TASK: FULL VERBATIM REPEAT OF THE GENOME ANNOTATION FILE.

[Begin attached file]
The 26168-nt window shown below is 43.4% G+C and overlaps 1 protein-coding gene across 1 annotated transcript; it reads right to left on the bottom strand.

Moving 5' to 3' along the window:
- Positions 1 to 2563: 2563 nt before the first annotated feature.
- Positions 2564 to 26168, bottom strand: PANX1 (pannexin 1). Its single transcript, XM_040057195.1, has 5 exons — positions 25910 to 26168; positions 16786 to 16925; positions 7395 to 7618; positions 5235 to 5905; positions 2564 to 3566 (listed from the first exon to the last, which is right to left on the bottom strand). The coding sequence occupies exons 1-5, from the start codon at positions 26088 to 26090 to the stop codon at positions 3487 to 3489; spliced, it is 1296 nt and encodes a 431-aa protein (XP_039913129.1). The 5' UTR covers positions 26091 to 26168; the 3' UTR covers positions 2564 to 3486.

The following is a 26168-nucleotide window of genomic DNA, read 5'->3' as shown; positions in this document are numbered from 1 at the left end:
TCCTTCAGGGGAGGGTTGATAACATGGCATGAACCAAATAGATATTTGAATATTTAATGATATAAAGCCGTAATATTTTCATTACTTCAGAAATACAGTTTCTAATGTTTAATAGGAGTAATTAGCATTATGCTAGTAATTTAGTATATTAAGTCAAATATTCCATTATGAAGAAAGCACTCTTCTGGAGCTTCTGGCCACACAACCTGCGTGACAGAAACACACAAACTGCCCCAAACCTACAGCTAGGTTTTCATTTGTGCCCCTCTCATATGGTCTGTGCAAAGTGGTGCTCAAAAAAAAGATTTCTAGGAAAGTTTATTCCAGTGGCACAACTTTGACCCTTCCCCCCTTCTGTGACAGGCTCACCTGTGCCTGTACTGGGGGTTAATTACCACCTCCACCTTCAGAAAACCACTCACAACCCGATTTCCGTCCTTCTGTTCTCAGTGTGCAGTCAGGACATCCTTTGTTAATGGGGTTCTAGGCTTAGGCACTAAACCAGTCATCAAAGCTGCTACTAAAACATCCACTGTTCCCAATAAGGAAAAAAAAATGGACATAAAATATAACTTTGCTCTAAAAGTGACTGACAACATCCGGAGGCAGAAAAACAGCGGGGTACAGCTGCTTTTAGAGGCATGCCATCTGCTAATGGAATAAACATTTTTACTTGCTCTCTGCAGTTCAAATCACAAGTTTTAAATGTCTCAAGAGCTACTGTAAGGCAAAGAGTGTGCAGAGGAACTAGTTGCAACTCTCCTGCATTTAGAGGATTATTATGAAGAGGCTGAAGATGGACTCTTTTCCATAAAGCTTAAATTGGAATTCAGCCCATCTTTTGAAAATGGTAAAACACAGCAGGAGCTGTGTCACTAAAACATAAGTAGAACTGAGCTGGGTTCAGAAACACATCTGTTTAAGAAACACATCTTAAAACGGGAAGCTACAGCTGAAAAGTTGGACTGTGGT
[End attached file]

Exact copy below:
The 26168-nt window shown below is 43.4% G+C and overlaps 1 protein-coding gene across 1 annotated transcript; it reads right to left on the bottom strand.

Moving 5' to 3' along the window:
- Positions 1 to 2563: 2563 nt before the first annotated feature.
- Positions 2564 to 26168, bottom strand: PANX1 (pannexin 1). Its single transcript, XM_040057195.1, has 5 exons — positions 25910 to 26168; positions 16786 to 16925; positions 7395 to 7618; positions 5235 to 5905; positions 2564 to 3566 (listed from the first exon to the last, which is right to left on the bottom strand). The coding sequence occupies exons 1-5, from the start codon at positions 26088 to 26090 to the stop codon at positions 3487 to 3489; spliced, it is 1296 nt and encodes a 431-aa protein (XP_039913129.1). The 5' UTR covers positions 26091 to 26168; the 3' UTR covers positions 2564 to 3486.

The following is a 26168-nucleotide window of genomic DNA, read 5'->3' as shown; positions in this document are numbered from 1 at the left end:
TCCTTCAGGGGAGGGTTGATAACATGGCATGAACCAAATAGATATTTGAATATTTAATGATATAAAGCCGTAATATTTTCATTACTTCAGAAATACAGTTTCTAATGTTTAATAGGAGTAATTAGCATTATGCTAGTAATTTAGTATATTAAGTCAAATATTCCATTATGAAGAAAGCACTCTTCTGGAGCTTCTGGCCACACAACCTGCGTGACAGAAACACACAAACTGCCCCAAACCTACAGCTAGGTTTTCATTTGTGCCCCTCTCATATGGTCTGTGCAAAGTGGTGCTCAAAAAAAAGATTTCTAGGAAAGTTTATTCCAGTGGCACAACTTTGACCCTTCCCCCCTTCTGTGACAGGCTCACCTGTGCCTGTACTGGGGGTTAATTACCACCTCCACCTTCAGAAAACCACTCACAACCCGATTTCCGTCCTTCTGTTCTCAGTGTGCAGTCAGGACATCCTTTGTTAATGGGGTTCTAGGCTTAGGCACTAAACCAGTCATCAAAGCTGCTACTAAAACATCCACTGTTCCCAATAAGGAAAAAAAAATGGACATAAAATATAACTTTGCTCTAAAAGTGACTGACAACATCCGGAGGCAGAAAAACAGCGGGGTACAGCTGCTTTTAGAGGCATGCCATCTGCTAATGGAATAAACATTTTTACTTGCTCTCTGCAGTTCAAATCACAAGTTTTAAATGTCTCAAGAGCTACTGTAAGGCAAAGAGTGTGCAGAGGAACTAGTTGCAACTCTCCTGCATTTAGAGGATTATTATGAAGAGGCTGAAGATGGACTCTTTTCCATAAAGCTTAAATTGGAATTCAGCCCATCTTTTGAAAATGGTAAAACACAGCAGGAGCTGTGTCACTAAAACATAAGTAGAACTGAGCTGGGTTCAGAAACACATCTGTTTAAGAAACACATCTTAAAACGGGAAGCTACAGCTGAAAAGTTGGACTGTGGT